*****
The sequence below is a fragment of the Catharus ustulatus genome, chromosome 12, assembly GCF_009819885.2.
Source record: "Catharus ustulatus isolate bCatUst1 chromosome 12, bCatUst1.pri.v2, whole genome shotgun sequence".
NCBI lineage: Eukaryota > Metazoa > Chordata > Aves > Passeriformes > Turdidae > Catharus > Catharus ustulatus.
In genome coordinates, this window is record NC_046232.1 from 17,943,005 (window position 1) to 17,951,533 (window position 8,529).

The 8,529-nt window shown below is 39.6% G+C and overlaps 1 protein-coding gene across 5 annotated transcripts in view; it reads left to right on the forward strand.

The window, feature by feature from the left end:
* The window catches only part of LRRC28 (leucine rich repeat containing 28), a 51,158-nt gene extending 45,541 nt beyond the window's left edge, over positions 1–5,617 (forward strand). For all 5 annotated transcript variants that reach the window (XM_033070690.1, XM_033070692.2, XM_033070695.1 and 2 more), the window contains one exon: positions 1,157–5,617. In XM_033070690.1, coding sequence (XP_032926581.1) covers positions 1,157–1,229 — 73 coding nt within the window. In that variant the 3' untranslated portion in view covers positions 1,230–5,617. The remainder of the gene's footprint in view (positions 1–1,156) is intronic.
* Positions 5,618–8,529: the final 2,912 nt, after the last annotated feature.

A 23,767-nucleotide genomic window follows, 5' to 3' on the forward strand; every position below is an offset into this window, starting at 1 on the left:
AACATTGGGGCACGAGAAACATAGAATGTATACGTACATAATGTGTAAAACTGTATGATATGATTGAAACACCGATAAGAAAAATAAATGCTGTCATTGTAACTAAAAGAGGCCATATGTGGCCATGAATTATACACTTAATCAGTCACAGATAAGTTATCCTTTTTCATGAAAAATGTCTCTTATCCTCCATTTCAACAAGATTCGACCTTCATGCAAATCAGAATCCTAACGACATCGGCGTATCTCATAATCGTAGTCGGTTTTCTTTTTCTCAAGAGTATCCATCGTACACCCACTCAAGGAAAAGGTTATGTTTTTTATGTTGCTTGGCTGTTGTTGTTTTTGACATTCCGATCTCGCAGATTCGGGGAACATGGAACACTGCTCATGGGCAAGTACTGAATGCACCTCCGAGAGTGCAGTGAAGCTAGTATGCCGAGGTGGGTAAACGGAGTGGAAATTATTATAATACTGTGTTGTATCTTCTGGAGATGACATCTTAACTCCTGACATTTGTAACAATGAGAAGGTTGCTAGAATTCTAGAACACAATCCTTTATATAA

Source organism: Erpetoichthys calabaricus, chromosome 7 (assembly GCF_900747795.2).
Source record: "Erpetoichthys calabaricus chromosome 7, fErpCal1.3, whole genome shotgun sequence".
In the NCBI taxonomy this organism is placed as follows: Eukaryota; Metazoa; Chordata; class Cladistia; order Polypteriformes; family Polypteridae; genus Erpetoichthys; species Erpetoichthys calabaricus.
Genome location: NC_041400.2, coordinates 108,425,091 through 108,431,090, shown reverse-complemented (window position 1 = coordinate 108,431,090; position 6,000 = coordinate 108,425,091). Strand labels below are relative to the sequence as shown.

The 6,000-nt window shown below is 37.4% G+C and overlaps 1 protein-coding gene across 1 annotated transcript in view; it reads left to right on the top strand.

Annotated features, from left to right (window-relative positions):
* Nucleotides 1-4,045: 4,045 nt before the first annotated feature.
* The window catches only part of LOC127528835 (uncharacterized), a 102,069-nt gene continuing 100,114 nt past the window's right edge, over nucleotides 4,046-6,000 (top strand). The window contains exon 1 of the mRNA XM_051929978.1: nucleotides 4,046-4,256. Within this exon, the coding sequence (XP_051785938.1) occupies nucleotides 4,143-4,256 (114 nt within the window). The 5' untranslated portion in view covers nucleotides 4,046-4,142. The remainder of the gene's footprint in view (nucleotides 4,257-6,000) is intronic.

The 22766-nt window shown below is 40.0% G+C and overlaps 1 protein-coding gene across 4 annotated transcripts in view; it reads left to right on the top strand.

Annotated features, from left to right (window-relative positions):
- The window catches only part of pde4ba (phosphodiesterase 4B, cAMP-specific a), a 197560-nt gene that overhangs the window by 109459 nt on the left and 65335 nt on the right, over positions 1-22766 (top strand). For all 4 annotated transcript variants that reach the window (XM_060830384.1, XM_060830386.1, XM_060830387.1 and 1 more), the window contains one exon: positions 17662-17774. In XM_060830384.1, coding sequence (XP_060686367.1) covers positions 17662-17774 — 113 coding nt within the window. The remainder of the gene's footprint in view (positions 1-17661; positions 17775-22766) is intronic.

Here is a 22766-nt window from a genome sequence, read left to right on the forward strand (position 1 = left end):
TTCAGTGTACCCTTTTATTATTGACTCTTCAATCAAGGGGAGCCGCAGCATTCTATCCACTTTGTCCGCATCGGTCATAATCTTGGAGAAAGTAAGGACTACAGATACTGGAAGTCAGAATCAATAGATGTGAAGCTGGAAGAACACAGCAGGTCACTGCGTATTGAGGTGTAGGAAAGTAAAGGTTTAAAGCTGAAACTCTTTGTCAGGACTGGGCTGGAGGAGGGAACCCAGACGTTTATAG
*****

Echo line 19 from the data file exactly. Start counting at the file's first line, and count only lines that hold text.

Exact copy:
The 22766-nt window shown below is 40.0% G+C and overlaps 1 protein-coding gene across 4 annotated transcripts in view; it reads left to right on the top strand.